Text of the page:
What could be a more likely vehicle for hands-across-the-aisle harmony, especially between the two U.S. senators from Louisiana, than the Bipartisan Sportsmen’s Act of 2014?
The bill, drawn up by U.S. Sen. Kay Hagan, D-N.C., truly was bipartisan — at least, to begin with — with 19 Democrats and 26 Republicans signing on as cosponsors. The list included both Louisiana senators, Democrat Mary Landrieu and Republican David Vitter — and the two of them come from a state called the Sportsman’s Paradise!
But no — ’twas not to be.
When the bill came to the U.S. Senate floor last week, it died like a fish shot in a barrel, the victim of election-year politics and bitter partisan squabbling. Landrieu voted to keep the bill alive; Vitter voted to put it down.
Really, though, the outcome should not have come as a surprise: It was, in the famous saying attributed to Yogi Berra, déjà vu all over again. The same script played out on May 12, in a similar procedural vote on an energy efficiency bill that came out of the House with broad bipartisan support. That bill got hamstrung by disputes over the Keystone pipeline; the sportsmen’s bill collapsed in disagreements over gun laws.The bigger picture, though, is the struggle for control of the U.S. Senate. Republicans decry the dictatorial rule of the current leader of the Democratic majority, Harry Reid, of Nevada. But a swing of six seats in the fall elections will put the Republicans in charge. They’ve targeted several incumbent Democrats facing tough re-election challenges, including Hagan and Landrieu.
Hagan’s bill, which could give her an accomplishment to point to in her campaign, basically was designed to open federal lands to more hunting and fishing.
Landrieu hoped to add a couple of amendments: one restoring to hunters the right to use dogs to pursue deer in the Kisatchie National Forest in central Louisiana and the other transferring regulation of the red snapper fishery in the Gulf of Mexico to Gulf states from the federal government, which has cut the season to less than a dozen days.
Vitter was ready with a similar red snapper amendment of his own, as well as another to shed more light on the deliberations of federal fishery management agencies.
But it turns out other senators wanted to amend the bill, too, even if their proposals had little to do with hunting or fishing. U.S. Sen. Rand Paul, R-Ky., moved to overturn a ban on assault weapons in the District of Columbia and to allow guns in post offices and other federal buildings. Other Republicans hoped to loosen other gun laws. Liberal Democrats countered with measures to restrict guns.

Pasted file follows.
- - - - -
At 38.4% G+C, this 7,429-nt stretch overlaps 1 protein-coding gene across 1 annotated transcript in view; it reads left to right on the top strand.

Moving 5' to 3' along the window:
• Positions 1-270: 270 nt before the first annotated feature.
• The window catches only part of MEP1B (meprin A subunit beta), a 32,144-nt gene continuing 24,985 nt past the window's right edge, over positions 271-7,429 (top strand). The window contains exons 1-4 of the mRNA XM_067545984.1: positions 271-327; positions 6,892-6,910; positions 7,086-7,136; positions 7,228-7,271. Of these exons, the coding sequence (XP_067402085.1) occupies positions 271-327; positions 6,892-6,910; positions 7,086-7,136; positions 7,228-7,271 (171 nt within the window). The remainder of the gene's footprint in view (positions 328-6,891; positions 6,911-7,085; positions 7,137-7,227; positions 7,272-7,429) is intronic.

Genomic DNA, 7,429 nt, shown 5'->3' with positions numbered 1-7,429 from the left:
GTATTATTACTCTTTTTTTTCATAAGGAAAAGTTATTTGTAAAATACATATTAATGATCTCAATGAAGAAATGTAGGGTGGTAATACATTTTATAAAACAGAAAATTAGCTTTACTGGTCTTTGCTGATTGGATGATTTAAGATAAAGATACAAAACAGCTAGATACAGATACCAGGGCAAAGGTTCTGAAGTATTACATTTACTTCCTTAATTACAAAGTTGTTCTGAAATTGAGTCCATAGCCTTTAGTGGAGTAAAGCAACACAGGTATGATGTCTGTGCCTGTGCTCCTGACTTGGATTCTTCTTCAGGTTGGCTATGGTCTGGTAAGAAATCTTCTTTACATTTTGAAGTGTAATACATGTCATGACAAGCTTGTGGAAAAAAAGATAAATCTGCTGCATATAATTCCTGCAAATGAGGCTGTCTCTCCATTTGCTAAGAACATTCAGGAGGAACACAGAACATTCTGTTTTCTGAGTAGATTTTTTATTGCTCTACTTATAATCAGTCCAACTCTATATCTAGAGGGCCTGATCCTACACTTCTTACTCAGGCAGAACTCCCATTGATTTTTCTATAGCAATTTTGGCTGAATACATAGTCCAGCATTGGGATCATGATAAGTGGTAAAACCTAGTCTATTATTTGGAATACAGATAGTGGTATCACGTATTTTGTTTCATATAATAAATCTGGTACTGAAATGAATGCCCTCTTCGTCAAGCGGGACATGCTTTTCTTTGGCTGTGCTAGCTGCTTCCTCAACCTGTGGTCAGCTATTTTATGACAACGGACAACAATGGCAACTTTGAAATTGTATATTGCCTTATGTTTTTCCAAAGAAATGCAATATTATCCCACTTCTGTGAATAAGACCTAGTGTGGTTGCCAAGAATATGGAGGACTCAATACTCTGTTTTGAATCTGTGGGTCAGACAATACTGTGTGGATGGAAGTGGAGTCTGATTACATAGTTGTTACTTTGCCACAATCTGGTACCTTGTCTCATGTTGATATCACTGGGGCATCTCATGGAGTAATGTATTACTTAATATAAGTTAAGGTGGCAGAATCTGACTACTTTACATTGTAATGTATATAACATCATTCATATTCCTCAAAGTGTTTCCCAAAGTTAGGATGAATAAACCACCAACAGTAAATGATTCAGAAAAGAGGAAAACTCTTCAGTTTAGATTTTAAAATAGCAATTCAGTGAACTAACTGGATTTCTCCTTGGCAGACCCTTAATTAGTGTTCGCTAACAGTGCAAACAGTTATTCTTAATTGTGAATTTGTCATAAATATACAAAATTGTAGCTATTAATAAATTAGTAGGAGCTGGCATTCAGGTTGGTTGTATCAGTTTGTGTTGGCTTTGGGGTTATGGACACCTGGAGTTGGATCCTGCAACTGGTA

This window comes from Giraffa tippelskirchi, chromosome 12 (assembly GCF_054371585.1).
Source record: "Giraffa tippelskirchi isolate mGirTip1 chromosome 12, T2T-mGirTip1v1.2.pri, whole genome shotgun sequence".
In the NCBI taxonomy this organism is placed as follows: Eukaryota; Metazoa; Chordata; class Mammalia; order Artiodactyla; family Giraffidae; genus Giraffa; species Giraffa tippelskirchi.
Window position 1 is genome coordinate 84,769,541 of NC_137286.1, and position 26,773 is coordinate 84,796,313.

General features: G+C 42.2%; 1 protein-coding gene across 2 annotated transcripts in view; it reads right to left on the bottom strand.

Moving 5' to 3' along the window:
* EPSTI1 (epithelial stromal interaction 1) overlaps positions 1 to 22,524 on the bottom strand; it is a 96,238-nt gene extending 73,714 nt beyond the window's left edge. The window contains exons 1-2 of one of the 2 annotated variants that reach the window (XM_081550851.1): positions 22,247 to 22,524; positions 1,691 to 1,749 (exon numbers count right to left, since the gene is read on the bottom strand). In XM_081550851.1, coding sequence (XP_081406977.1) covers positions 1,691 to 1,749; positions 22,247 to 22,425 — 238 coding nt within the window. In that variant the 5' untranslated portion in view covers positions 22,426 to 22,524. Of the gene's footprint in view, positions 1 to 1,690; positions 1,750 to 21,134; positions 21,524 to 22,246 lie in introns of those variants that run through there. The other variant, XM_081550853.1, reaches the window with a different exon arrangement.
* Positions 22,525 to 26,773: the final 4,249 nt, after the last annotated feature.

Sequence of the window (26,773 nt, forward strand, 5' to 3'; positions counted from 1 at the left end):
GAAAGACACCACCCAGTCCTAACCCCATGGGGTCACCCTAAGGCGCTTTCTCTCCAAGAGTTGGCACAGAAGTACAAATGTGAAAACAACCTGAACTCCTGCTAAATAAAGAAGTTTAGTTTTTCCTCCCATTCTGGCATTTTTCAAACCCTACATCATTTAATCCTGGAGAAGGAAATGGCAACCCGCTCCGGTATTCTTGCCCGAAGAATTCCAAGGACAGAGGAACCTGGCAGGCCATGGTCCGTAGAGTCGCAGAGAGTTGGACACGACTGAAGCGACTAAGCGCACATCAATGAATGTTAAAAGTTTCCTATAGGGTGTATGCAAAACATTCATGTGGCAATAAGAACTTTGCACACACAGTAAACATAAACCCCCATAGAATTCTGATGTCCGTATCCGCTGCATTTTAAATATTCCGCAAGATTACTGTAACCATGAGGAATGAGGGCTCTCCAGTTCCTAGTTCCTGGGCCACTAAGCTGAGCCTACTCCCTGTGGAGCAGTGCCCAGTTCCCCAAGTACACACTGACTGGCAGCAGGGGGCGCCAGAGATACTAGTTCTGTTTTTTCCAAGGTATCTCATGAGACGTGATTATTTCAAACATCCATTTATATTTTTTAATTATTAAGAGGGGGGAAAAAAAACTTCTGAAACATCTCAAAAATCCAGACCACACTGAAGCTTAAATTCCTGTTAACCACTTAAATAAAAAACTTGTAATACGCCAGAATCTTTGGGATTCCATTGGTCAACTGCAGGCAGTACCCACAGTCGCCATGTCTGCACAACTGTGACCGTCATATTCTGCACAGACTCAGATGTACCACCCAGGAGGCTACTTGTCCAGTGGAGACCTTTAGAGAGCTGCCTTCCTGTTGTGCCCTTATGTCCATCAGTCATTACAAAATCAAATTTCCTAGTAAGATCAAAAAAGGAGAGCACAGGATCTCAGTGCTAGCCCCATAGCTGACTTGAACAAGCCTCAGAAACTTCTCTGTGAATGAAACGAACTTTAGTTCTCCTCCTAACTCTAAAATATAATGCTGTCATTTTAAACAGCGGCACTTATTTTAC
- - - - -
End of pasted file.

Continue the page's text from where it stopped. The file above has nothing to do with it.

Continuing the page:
That changed the game. Votes on guns put moderate Democrats from red or purple states — such as Landrieu and Hagan — in difficult positions politically.
As majority leader, Reid decides what amendments can be offered on the floor. But his majority — 55 of the 100 seats — can’t cut off a filibuster, which takes 60 votes. The fate of many bills rests on a vote to halt debate, and that was the case with Hagan’s proposal. It fell well short, with 11 liberal Democrats joining 45 Republicans to kill it.
“This is an example of Republicans filibustering not one of our bills but their own bill,” Reid said after the vote. “How about that? Twenty-six Republican cosponsors, and they filibustered their own bill.”
The Republicans, he said, “can’t agree among themselves what they want as amendments.”
But that’s not how Vitter sees it.
“It’s very disappointing that Sen. Reid and his cohorts chose to politicize a popular, bipartisan bill by blocking every Republican amendment — even amendments to better protect and enhance fish and wildlife, wetlands, recreational hunting access and strengthen our Second Amendment rights,” Vitter said in a prepared statement.
“We may not agree on everything,” Landrieu said in a statement, “but we should not let that stop us from passing common-sense legislation that has strong support from both parties and provides more opportunities in the Sportsman’s Paradise for hunters, anglers and folks that want to enjoy Louisiana’s outdoors.”
Gregory Roberts is chief of The Advocate Washington bureau. His email is email@example.com. Follow him on Twitter, @GregRobertsDC.